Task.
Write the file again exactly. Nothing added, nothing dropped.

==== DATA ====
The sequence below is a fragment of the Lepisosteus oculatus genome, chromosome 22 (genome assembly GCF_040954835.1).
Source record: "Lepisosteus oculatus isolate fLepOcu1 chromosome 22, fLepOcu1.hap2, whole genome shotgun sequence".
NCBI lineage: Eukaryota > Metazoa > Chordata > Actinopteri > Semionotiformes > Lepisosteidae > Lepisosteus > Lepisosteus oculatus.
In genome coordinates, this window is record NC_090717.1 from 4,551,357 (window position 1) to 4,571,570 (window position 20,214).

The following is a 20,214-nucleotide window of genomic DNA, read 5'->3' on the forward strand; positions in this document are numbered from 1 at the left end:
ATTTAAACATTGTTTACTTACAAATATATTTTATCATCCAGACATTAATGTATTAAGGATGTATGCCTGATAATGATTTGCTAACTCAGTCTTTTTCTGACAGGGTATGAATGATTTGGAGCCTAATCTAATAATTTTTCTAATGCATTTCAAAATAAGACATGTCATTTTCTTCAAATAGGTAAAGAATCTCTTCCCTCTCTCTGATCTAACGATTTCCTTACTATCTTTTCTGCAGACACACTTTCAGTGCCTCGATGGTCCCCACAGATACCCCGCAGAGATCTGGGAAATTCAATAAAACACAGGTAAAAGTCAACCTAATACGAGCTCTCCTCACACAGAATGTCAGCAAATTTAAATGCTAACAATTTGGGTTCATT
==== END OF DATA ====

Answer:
The sequence below is a fragment of the Lepisosteus oculatus genome, chromosome 22 (genome assembly GCF_040954835.1).
Source record: "Lepisosteus oculatus isolate fLepOcu1 chromosome 22, fLepOcu1.hap2, whole genome shotgun sequence".
NCBI lineage: Eukaryota > Metazoa > Chordata > Actinopteri > Semionotiformes > Lepisosteidae > Lepisosteus > Lepisosteus oculatus.
In genome coordinates, this window is record NC_090717.1 from 4,551,357 (window position 1) to 4,571,570 (window position 20,214).

The following is a 20,214-nucleotide window of genomic DNA, read 5'->3' on the forward strand; positions in this document are numbered from 1 at the left end:
ATTTAAACATTGTTTACTTACAAATATATTTTATCATCCAGACATTAATGTATTAAGGATGTATGCCTGATAATGATTTGCTAACTCAGTCTTTTTCTGACAGGGTATGAATGATTTGGAGCCTAATCTAATAATTTTTCTAATGCATTTCAAAATAAGACATGTCATTTTCTTCAAATAGGTAAAGAATCTCTTCCCTCTCTCTGATCTAACGATTTCCTTACTATCTTTTCTGCAGACACACTTTCAGTGCCTCGATGGTCCCCACAGATACCCCGCAGAGATCTGGGAAATTCAATAAAACACAGGTAAAAGTCAACCTAATACGAGCTCTCCTCACACAGAATGTCAGCAAATTTAAATGCTAACAATTTGGGTTCATT